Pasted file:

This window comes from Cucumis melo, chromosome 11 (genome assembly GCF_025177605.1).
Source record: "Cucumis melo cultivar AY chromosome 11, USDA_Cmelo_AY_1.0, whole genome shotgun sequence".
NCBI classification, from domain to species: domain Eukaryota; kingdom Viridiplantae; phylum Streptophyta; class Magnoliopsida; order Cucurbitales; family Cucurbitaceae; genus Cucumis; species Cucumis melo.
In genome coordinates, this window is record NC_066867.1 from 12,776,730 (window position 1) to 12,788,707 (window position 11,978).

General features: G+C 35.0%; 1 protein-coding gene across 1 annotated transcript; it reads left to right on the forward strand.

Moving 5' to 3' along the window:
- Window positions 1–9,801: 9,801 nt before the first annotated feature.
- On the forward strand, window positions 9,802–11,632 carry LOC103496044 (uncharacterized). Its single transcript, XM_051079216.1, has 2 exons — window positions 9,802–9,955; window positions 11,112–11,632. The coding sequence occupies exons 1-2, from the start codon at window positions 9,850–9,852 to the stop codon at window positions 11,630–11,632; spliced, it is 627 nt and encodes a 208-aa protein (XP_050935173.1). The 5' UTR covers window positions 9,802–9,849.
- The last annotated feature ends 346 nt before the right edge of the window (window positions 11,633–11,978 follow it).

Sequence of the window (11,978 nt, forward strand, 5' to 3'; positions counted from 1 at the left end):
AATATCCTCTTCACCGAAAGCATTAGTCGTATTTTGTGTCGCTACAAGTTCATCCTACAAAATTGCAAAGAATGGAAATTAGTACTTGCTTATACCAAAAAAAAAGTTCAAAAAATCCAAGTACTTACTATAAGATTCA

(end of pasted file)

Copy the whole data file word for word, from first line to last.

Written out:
This window comes from Cucumis melo, chromosome 11 (genome assembly GCF_025177605.1).
Source record: "Cucumis melo cultivar AY chromosome 11, USDA_Cmelo_AY_1.0, whole genome shotgun sequence".
NCBI classification, from domain to species: domain Eukaryota; kingdom Viridiplantae; phylum Streptophyta; class Magnoliopsida; order Cucurbitales; family Cucurbitaceae; genus Cucumis; species Cucumis melo.
In genome coordinates, this window is record NC_066867.1 from 12,776,730 (window position 1) to 12,788,707 (window position 11,978).

General features: G+C 35.0%; 1 protein-coding gene across 1 annotated transcript; it reads left to right on the forward strand.

Moving 5' to 3' along the window:
- Window positions 1–9,801: 9,801 nt before the first annotated feature.
- On the forward strand, window positions 9,802–11,632 carry LOC103496044 (uncharacterized). Its single transcript, XM_051079216.1, has 2 exons — window positions 9,802–9,955; window positions 11,112–11,632. The coding sequence occupies exons 1-2, from the start codon at window positions 9,850–9,852 to the stop codon at window positions 11,630–11,632; spliced, it is 627 nt and encodes a 208-aa protein (XP_050935173.1). The 5' UTR covers window positions 9,802–9,849.
- The last annotated feature ends 346 nt before the right edge of the window (window positions 11,633–11,978 follow it).

Sequence of the window (11,978 nt, forward strand, 5' to 3'; positions counted from 1 at the left end):
AATATCCTCTTCACCGAAAGCATTAGTCGTATTTTGTGTCGCTACAAGTTCATCCTACAAAATTGCAAAGAATGGAAATTAGTACTTGCTTATACCAAAAAAAAAGTTCAAAAAATCCAAGTACTTACTATAAGATTCA